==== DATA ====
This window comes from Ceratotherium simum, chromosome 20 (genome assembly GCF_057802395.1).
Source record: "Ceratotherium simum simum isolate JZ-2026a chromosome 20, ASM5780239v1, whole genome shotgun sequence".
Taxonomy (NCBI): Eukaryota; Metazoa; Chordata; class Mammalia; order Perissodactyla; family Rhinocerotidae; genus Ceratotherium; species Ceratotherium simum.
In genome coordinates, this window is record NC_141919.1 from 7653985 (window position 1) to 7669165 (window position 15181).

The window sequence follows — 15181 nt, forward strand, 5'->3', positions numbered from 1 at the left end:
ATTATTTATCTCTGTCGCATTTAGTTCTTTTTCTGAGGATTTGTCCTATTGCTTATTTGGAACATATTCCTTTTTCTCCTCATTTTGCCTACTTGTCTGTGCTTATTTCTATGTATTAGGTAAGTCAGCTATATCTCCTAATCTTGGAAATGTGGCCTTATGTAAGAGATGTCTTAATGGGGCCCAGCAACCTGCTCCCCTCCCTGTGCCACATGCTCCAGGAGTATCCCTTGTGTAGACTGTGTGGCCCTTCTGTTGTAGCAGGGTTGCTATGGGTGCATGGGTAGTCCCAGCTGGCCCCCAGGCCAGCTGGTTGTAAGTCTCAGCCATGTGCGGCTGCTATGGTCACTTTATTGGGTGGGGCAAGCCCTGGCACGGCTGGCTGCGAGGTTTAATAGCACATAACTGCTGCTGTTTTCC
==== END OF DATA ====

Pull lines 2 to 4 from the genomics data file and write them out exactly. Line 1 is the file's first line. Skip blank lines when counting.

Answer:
Source record: "Ceratotherium simum simum isolate JZ-2026a chromosome 20, ASM5780239v1, whole genome shotgun sequence".
Taxonomy (NCBI): Eukaryota; Metazoa; Chordata; class Mammalia; order Perissodactyla; family Rhinocerotidae; genus Ceratotherium; species Ceratotherium simum.
In genome coordinates, this window is record NC_141919.1 from 7653985 (window position 1) to 7669165 (window position 15181).